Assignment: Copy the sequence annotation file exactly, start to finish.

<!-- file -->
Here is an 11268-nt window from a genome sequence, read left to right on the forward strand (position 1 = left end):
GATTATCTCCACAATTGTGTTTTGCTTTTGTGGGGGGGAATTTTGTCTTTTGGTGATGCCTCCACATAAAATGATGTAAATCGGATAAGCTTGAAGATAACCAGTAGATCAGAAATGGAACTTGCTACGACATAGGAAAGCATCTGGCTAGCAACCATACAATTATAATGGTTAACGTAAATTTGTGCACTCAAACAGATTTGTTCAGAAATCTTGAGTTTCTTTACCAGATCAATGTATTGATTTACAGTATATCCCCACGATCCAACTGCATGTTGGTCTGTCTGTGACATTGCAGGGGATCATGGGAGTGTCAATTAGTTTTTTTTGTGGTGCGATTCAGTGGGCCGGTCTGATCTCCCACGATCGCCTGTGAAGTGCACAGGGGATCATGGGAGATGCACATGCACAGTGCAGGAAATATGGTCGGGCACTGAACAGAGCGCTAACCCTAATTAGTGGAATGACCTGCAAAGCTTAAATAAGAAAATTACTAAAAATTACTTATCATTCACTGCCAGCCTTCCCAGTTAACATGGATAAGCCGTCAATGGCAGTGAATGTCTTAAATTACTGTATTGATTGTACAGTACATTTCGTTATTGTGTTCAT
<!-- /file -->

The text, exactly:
Here is an 11268-nt window from a genome sequence, read left to right on the forward strand (position 1 = left end):
GATTATCTCCACAATTGTGTTTTGCTTTTGTGGGGGGGAATTTTGTCTTTTGGTGATGCCTCCACATAAAATGATGTAAATCGGATAAGCTTGAAGATAACCAGTAGATCAGAAATGGAACTTGCTACGACATAGGAAAGCATCTGGCTAGCAACCATACAATTATAATGGTTAACGTAAATTTGTGCACTCAAACAGATTTGTTCAGAAATCTTGAGTTTCTTTACCAGATCAATGTATTGATTTACAGTATATCCCCACGATCCAACTGCATGTTGGTCTGTCTGTGACATTGCAGGGGATCATGGGAGTGTCAATTAGTTTTTTTTGTGGTGCGATTCAGTGGGCCGGTCTGATCTCCCACGATCGCCTGTGAAGTGCACAGGGGATCATGGGAGATGCACATGCACAGTGCAGGAAATATGGTCGGGCACTGAACAGAGCGCTAACCCTAATTAGTGGAATGACCTGCAAAGCTTAAATAAGAAAATTACTAAAAATTACTTATCATTCACTGCCAGCCTTCCCAGTTAACATGGATAAGCCGTCAATGGCAGTGAATGTCTTAAATTACTGTATTGATTGTACAGTACATTTCGTTATTGTGTTCAT